Radon Gas Entry

Radon Gas Entry

Air pressure inside your house is usually lower than pressure in the soil around your home's foundation. Because of this difference in pressure, your home acts like a vacuum, drawing radon in through foundation cracks and other openings. Being in constant contact with the ground, a home’s basement is the main entry point for Radon gas. Entry via parts of the basement with exposed earth like sump wells and drains or through the naturally porous concrete foundation of the basement provide radon plenty of efficient means of entering a home.

In very isolated circumstances water and building materials can also add to radon in your home. All ground water contains some radon, although levels vary greatly. As private wells tap ground water, dissolved radon escapes from the water and gets into household air in the course of dishwashing, showering, and other water-using activities. The radon may also enter our bodies through drinking water. Most public water supplies have very low levels of radon, even if the water comes from municipal wells. This is primarily because such wells tend to tap sand and gravel groundwater aquifers with low levels of radon. Public water supplies also stand for a period before they are consumed and some decay of the radon takes place in that time.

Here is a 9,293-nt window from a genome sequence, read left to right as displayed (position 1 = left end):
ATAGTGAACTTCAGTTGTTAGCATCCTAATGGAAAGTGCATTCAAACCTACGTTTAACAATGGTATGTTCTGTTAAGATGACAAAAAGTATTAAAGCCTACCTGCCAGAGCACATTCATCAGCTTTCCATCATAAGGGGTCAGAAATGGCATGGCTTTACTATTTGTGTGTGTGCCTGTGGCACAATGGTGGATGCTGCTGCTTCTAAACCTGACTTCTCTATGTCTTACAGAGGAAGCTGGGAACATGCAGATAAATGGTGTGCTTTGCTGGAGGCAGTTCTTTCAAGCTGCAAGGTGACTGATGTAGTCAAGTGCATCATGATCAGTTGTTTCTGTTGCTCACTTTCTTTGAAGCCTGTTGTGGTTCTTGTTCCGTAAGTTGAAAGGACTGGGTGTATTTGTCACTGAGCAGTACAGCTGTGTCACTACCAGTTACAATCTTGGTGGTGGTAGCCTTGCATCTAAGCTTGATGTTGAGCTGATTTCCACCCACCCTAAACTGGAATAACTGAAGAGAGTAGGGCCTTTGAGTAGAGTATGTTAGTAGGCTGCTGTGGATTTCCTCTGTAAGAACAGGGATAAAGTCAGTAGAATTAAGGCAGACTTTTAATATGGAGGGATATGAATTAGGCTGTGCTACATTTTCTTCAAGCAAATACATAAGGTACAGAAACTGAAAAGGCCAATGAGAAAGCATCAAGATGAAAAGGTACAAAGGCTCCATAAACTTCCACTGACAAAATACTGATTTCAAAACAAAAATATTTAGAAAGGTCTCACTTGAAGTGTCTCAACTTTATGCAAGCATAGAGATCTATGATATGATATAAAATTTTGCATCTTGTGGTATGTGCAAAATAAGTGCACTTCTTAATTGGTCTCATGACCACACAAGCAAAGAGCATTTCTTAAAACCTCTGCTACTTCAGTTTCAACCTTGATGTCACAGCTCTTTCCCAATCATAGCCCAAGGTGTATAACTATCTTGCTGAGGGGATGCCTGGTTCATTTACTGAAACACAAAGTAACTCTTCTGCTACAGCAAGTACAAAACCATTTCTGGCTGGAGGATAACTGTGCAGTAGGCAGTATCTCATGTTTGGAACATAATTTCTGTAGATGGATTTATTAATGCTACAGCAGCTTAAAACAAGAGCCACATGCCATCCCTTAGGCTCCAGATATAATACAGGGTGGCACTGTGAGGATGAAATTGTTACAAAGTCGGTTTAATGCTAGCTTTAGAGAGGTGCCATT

Construction materials have not been found to be important source of radon in Illinois. However, it is possible that concrete or brick made from materials with traces of radioactive materials may be significant sources of radiation in some cases.

In the United States, radon gas in soil in the principal source of elevated radon levels in homes.

ILLINOIS - EPA Map of Radon Zones

The purpose of this map is to assist National, State and local organizations to target their resources and to implement radon-resistant building codes. This map is not intended to determine if a home in a given zone should be tested for radon.  Homes with elevated levels of radon have been found in all three zones.

All homes should be tested, regardless of zone designation.

EPA Action Map
EPA Zones